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I was in a pop attack in the F-16 on a low altitude military
training route (MTR) in South Carolina. As I rolled in on the
target, I encountered a light aircraft directly in my flight path
and within a few seconds of collision. I immediately knocked off the
attack and aggressively maneuvered the jet to prevent a collision.
We were both legal," tells U.S. Air Force Lt. Col. Ned Linch,
an F-16 and RV-4 pilot and safety officer for the 12th Air Force in
Linch flew his RV-4
to the Oshkosh 2007 air show to promote www.SeeAndAvoid.org.
He distributed bumper stickers that said "Don’t Fly
Naked." "It’s an attention-getter as well as making a
statement that you should always consider military airspace when
planning your flights," says Linch. "If not, then you’re
flying without adequate preparation, basically naked."
both aircraft in Finch’s story were legal, it may not have been
the safest thing to do. However, Finch explains that there are ways
to navigate special use airspace (SUA) safely and even fly through
the airspace as we share the skies safely with the military.
military operating airspace (MOA) that some pilots leaving
AirVenture to the west may encounter is Volk Field. Volk Field is
directly west of Oshkosh in central Wisconsin (see picture).
Civilian aircraft frequently fly east/west along Interstate 90/94 to
the south of Volk Field, and east/west along highway 21 north of
Volk. Military aircraft conduct high speed, high performance
maneuvers in the SUA surrounding Volk Field. Both military and
civilian pilots must remain vigilant and ensure they "see and
avoid" at all times.
aircraft also frequently conduct "simulated flameout
approaches" at Volk Field. These simulated engine-out
approaches normally begin from 9,500 feet mean seal level (MSL) or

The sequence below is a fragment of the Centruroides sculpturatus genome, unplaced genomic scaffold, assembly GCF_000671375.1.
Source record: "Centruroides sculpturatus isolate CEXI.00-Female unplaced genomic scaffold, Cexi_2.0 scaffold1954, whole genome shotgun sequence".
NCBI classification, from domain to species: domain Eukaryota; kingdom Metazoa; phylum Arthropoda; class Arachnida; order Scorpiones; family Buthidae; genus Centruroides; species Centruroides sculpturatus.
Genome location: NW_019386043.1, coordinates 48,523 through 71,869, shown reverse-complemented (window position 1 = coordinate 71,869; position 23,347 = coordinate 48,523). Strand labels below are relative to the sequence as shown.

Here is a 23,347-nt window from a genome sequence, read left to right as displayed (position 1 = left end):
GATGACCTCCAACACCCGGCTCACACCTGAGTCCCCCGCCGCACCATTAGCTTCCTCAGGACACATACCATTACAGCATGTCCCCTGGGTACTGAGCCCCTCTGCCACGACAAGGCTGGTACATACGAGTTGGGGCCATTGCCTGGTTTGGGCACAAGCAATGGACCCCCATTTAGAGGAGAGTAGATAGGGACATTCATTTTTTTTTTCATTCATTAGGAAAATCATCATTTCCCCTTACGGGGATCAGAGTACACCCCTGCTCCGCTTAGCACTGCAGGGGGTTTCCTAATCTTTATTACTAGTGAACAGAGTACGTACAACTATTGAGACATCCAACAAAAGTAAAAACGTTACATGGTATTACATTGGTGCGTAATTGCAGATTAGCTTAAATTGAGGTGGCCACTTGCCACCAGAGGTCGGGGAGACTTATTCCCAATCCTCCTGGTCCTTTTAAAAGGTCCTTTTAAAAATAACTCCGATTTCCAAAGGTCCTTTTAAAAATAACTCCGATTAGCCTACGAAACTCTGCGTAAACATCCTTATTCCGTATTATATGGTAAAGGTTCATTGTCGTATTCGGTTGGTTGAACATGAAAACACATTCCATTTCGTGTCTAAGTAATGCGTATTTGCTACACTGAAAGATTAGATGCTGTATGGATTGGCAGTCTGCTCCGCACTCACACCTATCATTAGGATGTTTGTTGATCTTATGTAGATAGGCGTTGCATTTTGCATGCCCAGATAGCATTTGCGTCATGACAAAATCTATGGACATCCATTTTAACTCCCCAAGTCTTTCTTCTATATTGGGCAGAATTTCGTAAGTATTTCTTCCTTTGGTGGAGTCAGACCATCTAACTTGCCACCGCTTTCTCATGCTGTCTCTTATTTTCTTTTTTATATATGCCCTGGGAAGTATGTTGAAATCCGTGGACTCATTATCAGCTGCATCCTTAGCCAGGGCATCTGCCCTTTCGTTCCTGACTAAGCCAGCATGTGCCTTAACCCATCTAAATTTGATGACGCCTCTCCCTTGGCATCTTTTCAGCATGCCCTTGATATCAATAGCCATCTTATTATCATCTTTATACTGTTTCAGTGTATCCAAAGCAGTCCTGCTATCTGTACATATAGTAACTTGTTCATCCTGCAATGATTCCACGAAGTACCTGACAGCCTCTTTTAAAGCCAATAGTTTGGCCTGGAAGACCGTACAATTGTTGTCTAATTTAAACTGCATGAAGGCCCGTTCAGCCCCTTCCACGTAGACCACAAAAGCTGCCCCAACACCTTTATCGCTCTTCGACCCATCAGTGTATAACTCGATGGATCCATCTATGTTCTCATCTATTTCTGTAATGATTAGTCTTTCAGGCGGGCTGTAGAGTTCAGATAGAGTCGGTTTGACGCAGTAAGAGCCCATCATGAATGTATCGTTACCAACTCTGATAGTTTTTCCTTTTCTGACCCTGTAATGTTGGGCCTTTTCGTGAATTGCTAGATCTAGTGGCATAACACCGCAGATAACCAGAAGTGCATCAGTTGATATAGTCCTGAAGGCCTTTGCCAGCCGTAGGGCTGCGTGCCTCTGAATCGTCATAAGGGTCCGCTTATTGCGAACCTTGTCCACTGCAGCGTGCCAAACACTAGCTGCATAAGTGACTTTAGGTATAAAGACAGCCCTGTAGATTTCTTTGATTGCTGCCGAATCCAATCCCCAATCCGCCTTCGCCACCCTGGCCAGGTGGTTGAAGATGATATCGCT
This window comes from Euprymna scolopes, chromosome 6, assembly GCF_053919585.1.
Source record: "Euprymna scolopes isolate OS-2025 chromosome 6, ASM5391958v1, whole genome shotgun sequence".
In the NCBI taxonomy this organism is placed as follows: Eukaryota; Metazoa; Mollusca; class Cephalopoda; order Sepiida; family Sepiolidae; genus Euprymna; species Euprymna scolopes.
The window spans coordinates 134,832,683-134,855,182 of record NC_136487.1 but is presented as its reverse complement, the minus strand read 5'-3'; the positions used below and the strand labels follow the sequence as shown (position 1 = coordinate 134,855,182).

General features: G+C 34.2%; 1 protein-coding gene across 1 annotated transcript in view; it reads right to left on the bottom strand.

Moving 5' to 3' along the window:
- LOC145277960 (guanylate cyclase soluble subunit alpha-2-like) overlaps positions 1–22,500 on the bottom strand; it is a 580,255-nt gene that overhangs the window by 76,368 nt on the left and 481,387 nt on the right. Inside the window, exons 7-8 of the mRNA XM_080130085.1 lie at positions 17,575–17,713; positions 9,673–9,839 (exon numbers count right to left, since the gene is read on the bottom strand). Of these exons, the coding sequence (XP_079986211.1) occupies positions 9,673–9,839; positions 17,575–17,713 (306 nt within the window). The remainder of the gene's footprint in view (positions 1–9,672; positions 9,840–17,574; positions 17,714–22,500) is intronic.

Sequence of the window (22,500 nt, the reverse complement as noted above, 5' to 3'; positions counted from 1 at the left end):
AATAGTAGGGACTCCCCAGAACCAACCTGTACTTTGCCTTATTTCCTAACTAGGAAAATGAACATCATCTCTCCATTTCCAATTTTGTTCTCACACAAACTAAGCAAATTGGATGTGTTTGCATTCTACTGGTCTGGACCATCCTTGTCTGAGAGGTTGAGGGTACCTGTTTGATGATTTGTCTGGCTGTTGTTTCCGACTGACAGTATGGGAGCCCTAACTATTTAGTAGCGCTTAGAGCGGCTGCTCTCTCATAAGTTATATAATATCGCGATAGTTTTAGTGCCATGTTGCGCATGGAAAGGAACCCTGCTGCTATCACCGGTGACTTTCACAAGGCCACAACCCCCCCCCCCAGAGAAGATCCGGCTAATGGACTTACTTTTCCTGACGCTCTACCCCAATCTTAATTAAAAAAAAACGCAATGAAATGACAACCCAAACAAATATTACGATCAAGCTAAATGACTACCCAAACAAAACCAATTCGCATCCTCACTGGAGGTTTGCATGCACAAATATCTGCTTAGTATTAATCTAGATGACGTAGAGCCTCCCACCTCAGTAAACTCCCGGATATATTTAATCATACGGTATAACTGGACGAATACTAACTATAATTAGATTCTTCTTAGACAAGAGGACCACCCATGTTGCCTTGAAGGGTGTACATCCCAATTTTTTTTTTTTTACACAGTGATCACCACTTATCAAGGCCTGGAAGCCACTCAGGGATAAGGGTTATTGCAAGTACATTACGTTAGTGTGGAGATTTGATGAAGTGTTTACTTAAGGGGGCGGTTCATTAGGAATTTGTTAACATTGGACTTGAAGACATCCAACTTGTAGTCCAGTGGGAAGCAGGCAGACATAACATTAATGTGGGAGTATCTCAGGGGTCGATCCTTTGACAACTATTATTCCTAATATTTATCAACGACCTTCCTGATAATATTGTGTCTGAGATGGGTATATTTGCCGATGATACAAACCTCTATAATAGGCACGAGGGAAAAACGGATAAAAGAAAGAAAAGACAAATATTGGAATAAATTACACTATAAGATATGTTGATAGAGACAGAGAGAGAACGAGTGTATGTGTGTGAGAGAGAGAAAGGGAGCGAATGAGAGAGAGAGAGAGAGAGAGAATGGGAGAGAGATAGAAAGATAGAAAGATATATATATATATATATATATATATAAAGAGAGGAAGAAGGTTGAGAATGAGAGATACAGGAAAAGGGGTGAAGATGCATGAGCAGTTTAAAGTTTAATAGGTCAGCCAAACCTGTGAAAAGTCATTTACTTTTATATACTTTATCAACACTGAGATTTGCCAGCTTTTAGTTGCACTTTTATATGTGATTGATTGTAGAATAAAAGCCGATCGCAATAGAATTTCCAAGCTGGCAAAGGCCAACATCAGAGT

below. The aircraft execute a spiraling turn within 5 nautical miles
of Volk Field at a high angle of attack. When conducting successive
approaches, the aircraft execute near-vertical climb back to 9,500
Areas (MOAs in blue) and low-level training routes (red)
are depicted, along with other flight planning data, at www.seeandavoid.org.
pilots are not thinking about looking for traffic in an MOA.
"In a fighter, the ‘fangs’ are out as the pilot goes in for
the kill, in a military trainer the pilot is concentrating on flying
a perfect maneuver, and a bomber crew is striving to hit the target
on time," Finch explains. "Many times these pilots’
vision is focused on one thing, especially at high Gs, and clearing
the flight path for traffic is secondary to the mission."
general aviation pilots may assume most military aircraft have radar
or are in contact with air traffic control (ATC). Once aircraft are
in the confines of the MOA, they may not be monitoring a reliable
ATC frequency or they might be operating too low and/or out of range
of the ATC transmitter.
are several reasons you might fly through SUAs such as emergency,
fuel, and weather. Convenience is not a good reason. If you must
transit through, try to cheat toward the edges and clear/scan toward
the center. If you see a military aircraft, look for more, they fly
in formation. Air-to-air engagement is typically 5,000 feet above
ground level, so go low. Make sure to squawk, turn your lights and
strobes on, and communicate.
moving map displays are great navigation tools, but they have
increased the number of incursions in SUAs because more and more
pilots are flying direct to their destination without properly
flight-planning the route. Many times pilots fly right through MOAs
without situational awareness.
planning is the foundation for avoiding a mid-air collision. It’s
common to plan the shortest or most fuel-efficient route, but you
should consider a third option, the safest route for passage through
MOAs or SUAs. Here are some flight-planning tips to increase your
awareness of military SUA.
a free flight-planning website.
website for detailed information on all MOAs and SUAs throughout the
military websites for info on its mid-air collision avoidance (MACA)
We’ve reached the
end of another memorable AirVenture, and it’s time to fly home. As
important as weather, knowing where military operational flying
areas are and how to avoid that airspace is crucial to a safe
flight. So DON’T FLY NAKED!